A lot can happen for a band in nine years; most bands hope to make it big and have music as their main source of income by the time they’ve been playing that long. Some bands don’t make it to nine years and break up, but practically none go on a nine-year hiatus and make a comeback. Yet, Boys Night Out have dusted themselves out from under the rug with their first release in nearly a decade. Their new EP, Black Dogs, will be released via Good Fight Music this Friday, July 8. For a band that’s kept busy away from the scene, their EP shows no signs of ever having slowed down since 2007, but why now? Singer and guitarist Connor Lovat-Fraser says, “it finally made sense.”
“We didn’t initially intend to release the songs we had been working on as Boys Night Out,” Lovat-Fraser explains. “It was only after a few of the new batch had really started to take shape that we realized how [Boys Night Out-sounding] they were. It couldn’t really have happened any other way.”
Let’s backtrack here: nine years ago there was no Spotify, Apple Music, Pandora, or ads on YouTube. If someone was listening to Boys Night Out’s hit records—namely Trainwreck and Boys Night Out—you had to hear about them from word-of-mouth or MySpace (some millennials don’t even know what MySpace is; let that sink in) and go buy the album (with real money). Lovat-Fraser is still adapting to how different it is releasing music now, because once Black Dogs is out later this week, three of the six songs will have already been streaming on Spotify.
“I always found it much more enjoyable to go in blind when it came to listening to an album,” Lovat-Fraser admits. “Don’t get me wrong—I’m grateful for the very positive feedback which the songs have received so far and even more thankful that anyone would even want to listen to these new songs. It’s definitely funny to see how much has changed when it comes to the ways in which music is consumed.”
In retrospect, some teenagers were just kids when Boys Night Out broke up, so Black Dogs is their first real impression of the group actively releasing music. The record is fresh, holding the same emo/post-hardcore sound the group perfected on their first three full-lengths and the EP that stands alone in the glow of their catalog. “Carried Away,” “Lust Phenomenon,” and “Prayed All Wrong” pull pop-punk highlights to the front—a touch off-base compared to the group’s previous releases, but not unlike Trainwreck because Black Dogs tells a story, too.
“We tend to be very autobiographical with our content,” Lovat-Fraser says of BNO’s output. “This album stays true to that. Sometimes it’s blatant, other times not so much. I know this comes across quite vague, but I’ve always felt like describing lyrics after they have been penned is akin to having to describe a joke after it’s been told. Something gets lost in translation.”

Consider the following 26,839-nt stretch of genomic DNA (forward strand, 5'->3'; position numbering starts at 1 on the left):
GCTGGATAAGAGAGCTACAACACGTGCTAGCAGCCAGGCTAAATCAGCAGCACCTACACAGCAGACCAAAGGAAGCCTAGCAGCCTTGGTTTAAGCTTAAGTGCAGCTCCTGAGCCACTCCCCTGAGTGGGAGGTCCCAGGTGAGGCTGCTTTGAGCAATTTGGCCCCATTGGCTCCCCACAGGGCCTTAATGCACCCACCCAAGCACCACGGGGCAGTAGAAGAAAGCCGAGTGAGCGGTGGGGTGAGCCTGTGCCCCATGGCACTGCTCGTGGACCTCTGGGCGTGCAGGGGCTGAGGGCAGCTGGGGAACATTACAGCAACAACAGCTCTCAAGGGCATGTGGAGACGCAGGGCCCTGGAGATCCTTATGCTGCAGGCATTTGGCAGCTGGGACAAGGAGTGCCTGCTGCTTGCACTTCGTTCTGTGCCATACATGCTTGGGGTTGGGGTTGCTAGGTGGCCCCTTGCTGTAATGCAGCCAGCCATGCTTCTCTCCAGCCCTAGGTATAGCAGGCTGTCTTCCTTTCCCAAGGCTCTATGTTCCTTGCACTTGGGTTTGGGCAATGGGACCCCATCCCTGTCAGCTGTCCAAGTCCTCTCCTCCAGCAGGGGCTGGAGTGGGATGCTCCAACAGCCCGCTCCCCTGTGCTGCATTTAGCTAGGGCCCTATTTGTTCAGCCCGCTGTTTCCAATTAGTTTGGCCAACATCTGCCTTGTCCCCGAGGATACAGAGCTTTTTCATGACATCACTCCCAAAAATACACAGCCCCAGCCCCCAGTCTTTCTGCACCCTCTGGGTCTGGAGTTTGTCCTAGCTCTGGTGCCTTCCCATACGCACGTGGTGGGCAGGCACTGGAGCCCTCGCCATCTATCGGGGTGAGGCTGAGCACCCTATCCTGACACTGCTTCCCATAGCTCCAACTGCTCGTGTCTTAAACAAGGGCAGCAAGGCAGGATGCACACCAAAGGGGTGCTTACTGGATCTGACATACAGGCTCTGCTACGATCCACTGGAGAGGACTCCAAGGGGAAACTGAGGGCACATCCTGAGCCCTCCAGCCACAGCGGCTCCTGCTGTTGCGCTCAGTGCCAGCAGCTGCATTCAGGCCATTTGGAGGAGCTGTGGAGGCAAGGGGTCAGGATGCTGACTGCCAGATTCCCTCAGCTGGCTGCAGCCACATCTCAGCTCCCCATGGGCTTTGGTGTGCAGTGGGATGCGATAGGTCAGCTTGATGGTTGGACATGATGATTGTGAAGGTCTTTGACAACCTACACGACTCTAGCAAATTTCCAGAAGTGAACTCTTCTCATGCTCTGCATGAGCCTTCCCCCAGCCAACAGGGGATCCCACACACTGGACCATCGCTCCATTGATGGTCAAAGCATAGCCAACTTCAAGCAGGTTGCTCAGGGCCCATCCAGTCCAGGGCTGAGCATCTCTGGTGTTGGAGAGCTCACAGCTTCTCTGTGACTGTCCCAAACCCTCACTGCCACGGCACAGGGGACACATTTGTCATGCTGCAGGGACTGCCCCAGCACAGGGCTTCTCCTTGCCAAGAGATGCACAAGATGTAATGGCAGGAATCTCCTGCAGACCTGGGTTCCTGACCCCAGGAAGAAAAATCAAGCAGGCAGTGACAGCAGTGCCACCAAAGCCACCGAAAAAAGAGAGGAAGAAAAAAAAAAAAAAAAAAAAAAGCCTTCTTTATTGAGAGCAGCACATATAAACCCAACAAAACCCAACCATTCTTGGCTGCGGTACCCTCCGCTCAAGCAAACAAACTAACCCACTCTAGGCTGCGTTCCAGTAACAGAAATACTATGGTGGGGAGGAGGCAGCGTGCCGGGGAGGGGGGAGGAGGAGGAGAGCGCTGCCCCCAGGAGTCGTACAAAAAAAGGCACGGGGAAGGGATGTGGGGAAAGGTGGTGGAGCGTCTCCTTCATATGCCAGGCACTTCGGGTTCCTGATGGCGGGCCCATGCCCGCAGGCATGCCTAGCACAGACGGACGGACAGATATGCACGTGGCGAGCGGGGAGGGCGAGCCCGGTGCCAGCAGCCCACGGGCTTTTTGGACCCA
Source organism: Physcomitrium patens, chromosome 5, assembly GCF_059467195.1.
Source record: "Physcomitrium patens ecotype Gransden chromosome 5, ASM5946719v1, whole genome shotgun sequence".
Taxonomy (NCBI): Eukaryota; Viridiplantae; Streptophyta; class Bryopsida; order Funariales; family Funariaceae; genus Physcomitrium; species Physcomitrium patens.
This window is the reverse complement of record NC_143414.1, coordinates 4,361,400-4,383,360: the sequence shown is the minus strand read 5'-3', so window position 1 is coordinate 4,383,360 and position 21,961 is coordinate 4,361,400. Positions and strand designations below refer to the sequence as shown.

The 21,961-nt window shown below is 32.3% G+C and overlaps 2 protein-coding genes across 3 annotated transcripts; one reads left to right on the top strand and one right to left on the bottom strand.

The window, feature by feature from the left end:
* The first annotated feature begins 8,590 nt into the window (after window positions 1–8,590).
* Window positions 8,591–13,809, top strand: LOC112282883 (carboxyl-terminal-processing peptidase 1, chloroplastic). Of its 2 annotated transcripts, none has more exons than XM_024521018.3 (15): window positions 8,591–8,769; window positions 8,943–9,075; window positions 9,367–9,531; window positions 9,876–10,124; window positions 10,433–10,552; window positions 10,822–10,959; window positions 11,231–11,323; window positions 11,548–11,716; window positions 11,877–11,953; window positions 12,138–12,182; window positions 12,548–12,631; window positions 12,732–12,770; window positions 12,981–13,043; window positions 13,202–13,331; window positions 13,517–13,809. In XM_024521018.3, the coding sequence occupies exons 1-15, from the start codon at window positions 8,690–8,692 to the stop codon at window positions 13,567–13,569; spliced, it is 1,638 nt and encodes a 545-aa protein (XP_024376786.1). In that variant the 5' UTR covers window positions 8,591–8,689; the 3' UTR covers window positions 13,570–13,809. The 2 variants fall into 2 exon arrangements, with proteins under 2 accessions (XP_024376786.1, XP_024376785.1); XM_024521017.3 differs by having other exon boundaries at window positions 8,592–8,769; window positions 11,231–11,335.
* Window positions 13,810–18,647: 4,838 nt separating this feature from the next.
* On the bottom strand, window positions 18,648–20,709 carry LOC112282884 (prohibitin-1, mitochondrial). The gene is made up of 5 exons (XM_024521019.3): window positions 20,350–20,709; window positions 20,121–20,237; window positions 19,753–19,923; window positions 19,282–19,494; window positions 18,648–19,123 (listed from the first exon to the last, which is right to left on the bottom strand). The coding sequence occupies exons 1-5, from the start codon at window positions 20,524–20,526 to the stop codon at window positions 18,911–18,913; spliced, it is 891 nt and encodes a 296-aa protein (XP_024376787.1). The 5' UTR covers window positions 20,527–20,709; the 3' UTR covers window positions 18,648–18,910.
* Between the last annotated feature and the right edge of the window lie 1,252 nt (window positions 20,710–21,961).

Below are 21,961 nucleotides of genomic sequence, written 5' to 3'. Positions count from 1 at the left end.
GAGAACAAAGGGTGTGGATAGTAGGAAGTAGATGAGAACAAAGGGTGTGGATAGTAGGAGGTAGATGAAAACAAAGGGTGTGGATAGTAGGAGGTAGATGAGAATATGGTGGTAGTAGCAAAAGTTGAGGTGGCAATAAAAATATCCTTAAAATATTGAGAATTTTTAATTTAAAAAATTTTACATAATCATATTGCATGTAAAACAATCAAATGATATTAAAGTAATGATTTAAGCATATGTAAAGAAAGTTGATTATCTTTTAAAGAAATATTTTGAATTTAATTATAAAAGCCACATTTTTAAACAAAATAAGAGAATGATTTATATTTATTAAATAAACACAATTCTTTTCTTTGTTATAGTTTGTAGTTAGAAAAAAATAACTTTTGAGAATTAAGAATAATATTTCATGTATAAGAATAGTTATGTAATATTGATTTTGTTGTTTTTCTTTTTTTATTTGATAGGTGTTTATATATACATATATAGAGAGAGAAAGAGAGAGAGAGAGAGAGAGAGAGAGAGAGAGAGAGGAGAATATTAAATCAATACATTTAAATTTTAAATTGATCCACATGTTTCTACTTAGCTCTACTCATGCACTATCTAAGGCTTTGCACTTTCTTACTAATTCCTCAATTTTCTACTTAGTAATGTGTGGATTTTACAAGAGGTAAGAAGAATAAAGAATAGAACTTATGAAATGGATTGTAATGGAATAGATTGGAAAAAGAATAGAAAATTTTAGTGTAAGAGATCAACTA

The EP is packed with heavy guitars, flat breaks, and smooth, layered vocals. Each song holds its own space on the release, neatly packed with distinct bridges that feel like a sister song. Unfortunately, the one thing fans should forget about from the band is a tour. “Even the possibility of a single show is unlikely at this time,” Lovat-Fraser confesses. The band took time off to relax with their families (Jeff Tarbender Davis got married in 2013 and had a child in 2014; Lovat-Fraser got married in 2014 and had a daughter in 2015) and were involved in other musical endeavors (Hard Calibers, The Cold Swing, Skittlebrau, Fuckholes, Crazy Diamond). Even mentions of a full-length are off the table at the moment; Lovat-Fraser said this release “marks a return to making music with these dudes simply for the love of making music.”
“For the first time in a long time we were free to make a record on a timeline which was 100% our own,” Lovat-Fraser says. “That lack of pressure freed us up to write in a way that we never truly had before. I feel like these six songs are some of the best we’ve ever written, and that’s a direct result of the way in which they came together.”
Unless, that is, the band decides to “realize [their] dream of receiving the Grammy for Best Latin Rock, Urban, or Alternative Album in 2017.” Lovat-Fraser is right; Black Dogs is arguably the band’s best EP and maybe the most solid release for Boys Night Out. Luckily, there is some humor in being old dogs learning new tricks. In good spirits, Lovat-Fraser mentions the younger generation who might not even know more about Boys Night Out than a CD case in their older sibling’s bedroom.
“Last week, my friend Mark, who is a teacher, sent me a text regarding something an 8th grade student of his had said about Boys Night Out,” Lovat-Fraser says contentedly. “I enjoyed it so much that I was compelled to post a screenshot of the text message to our Instagram and Facebook accounts. She described us as ‘a hardcore Weezer that’s trying too hard.’”